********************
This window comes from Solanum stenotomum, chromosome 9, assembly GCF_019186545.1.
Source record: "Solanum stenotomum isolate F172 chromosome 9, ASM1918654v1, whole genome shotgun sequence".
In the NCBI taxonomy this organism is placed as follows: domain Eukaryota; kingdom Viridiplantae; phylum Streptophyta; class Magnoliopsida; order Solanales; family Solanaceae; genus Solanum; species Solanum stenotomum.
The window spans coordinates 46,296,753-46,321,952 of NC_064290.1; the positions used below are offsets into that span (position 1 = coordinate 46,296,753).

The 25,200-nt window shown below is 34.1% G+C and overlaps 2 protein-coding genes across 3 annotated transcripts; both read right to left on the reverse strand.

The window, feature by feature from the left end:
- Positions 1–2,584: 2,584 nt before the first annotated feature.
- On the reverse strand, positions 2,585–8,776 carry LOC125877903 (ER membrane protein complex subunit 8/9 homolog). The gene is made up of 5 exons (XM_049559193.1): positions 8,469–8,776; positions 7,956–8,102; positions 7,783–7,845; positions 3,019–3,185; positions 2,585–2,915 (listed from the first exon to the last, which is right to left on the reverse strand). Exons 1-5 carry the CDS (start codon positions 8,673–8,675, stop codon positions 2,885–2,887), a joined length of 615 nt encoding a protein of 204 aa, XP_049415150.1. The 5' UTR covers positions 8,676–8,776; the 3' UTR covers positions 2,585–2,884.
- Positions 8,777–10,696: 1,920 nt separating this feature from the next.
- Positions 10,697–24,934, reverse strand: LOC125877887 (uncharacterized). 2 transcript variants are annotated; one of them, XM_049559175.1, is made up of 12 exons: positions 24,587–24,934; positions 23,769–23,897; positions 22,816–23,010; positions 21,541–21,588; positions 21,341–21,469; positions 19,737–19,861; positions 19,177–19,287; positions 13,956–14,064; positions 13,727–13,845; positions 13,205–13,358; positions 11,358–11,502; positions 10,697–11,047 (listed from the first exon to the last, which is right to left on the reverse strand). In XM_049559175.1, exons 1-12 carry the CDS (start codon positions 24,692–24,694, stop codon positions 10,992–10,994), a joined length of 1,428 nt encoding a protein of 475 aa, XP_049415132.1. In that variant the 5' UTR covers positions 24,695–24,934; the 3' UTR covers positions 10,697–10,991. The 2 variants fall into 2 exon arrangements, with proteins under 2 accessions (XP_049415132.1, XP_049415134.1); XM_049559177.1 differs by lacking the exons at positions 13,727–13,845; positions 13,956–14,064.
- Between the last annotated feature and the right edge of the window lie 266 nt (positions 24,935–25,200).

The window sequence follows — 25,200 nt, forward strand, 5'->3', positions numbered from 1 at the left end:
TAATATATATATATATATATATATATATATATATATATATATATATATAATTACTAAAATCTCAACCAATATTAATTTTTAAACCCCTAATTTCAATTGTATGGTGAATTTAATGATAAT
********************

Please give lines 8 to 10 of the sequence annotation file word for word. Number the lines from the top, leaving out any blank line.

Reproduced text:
- On the reverse strand, positions 2,585–8,776 carry LOC125877903 (ER membrane protein complex subunit 8/9 homolog). The gene is made up of 5 exons (XM_049559193.1): positions 8,469–8,776; positions 7,956–8,102; positions 7,783–7,845; positions 3,019–3,185; positions 2,585–2,915 (listed from the first exon to the last, which is right to left on the reverse strand). Exons 1-5 carry the CDS (start codon positions 8,673–8,675, stop codon positions 2,885–2,887), a joined length of 615 nt encoding a protein of 204 aa, XP_049415150.1. The 5' UTR covers positions 8,676–8,776; the 3' UTR covers positions 2,585–2,884.
- Positions 8,777–10,696: 1,920 nt separating this feature from the next.
- Positions 10,697–24,934, reverse strand: LOC125877887 (uncharacterized). 2 transcript variants are annotated; one of them, XM_049559175.1, is made up of 12 exons: positions 24,587–24,934; positions 23,769–23,897; positions 22,816–23,010; positions 21,541–21,588; positions 21,341–21,469; positions 19,737–19,861; positions 19,177–19,287; positions 13,956–14,064; positions 13,727–13,845; positions 13,205–13,358; positions 11,358–11,502; positions 10,697–11,047 (listed from the first exon to the last, which is right to left on the reverse strand). In XM_049559175.1, exons 1-12 carry the CDS (start codon positions 24,692–24,694, stop codon positions 10,992–10,994), a joined length of 1,428 nt encoding a protein of 475 aa, XP_049415132.1. In that variant the 5' UTR covers positions 24,695–24,934; the 3' UTR covers positions 10,697–10,991. The 2 variants fall into 2 exon arrangements, with proteins under 2 accessions (XP_049415132.1, XP_049415134.1); XM_049559177.1 differs by lacking the exons at positions 13,727–13,845; positions 13,956–14,064.